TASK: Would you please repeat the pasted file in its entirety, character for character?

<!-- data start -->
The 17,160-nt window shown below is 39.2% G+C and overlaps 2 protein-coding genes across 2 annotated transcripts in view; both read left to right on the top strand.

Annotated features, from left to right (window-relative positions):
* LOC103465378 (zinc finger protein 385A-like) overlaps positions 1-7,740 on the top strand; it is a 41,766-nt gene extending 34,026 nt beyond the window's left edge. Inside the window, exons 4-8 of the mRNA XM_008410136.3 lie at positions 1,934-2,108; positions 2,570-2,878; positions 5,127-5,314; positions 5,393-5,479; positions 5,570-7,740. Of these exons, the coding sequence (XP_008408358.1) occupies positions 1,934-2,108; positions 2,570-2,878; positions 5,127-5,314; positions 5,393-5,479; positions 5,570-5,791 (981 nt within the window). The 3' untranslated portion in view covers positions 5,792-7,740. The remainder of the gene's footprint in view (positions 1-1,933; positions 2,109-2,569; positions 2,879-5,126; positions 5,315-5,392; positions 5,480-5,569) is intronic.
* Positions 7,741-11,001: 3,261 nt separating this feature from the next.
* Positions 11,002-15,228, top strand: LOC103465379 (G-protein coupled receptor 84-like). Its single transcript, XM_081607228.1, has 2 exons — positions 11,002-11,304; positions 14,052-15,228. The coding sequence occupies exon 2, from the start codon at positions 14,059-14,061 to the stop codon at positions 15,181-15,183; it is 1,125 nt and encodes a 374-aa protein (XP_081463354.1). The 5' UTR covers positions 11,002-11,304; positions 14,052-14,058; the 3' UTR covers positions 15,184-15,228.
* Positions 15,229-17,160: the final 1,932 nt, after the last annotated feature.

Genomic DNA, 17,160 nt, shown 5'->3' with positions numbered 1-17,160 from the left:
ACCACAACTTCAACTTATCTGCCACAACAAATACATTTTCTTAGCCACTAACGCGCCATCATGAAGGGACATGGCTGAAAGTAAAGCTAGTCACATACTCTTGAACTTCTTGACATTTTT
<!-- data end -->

The 17,160-nt window shown below is 39.2% G+C and overlaps 2 protein-coding genes across 2 annotated transcripts in view; both read left to right on the top strand.

Annotated features, from left to right (window-relative positions):
* LOC103465378 (zinc finger protein 385A-like) overlaps positions 1-7,740 on the top strand; it is a 41,766-nt gene extending 34,026 nt beyond the window's left edge. Inside the window, exons 4-8 of the mRNA XM_008410136.3 lie at positions 1,934-2,108; positions 2,570-2,878; positions 5,127-5,314; positions 5,393-5,479; positions 5,570-7,740. Of these exons, the coding sequence (XP_008408358.1) occupies positions 1,934-2,108; positions 2,570-2,878; positions 5,127-5,314; positions 5,393-5,479; positions 5,570-5,791 (981 nt within the window). The 3' untranslated portion in view covers positions 5,792-7,740. The remainder of the gene's footprint in view (positions 1-1,933; positions 2,109-2,569; positions 2,879-5,126; positions 5,315-5,392; positions 5,480-5,569) is intronic.
* Positions 7,741-11,001: 3,261 nt separating this feature from the next.
* Positions 11,002-15,228, top strand: LOC103465379 (G-protein coupled receptor 84-like). Its single transcript, XM_081607228.1, has 2 exons — positions 11,002-11,304; positions 14,052-15,228. The coding sequence occupies exon 2, from the start codon at positions 14,059-14,061 to the stop codon at positions 15,181-15,183; it is 1,125 nt and encodes a 374-aa protein (XP_081463354.1). The 5' UTR covers positions 11,002-11,304; positions 14,052-14,058; the 3' UTR covers positions 15,184-15,228.
* Positions 15,229-17,160: the final 1,932 nt, after the last annotated feature.

Genomic DNA, 17,160 nt, shown 5'->3' with positions numbered 1-17,160 from the left:
ACCACAACTTCAACTTATCTGCCACAACAAATACATTTTCTTAGCCACTAACGCGCCATCATGAAGGGACATGGCTGAAAGTAAAGCTAGTCACATACTCTTGAACTTCTTGACATTTTT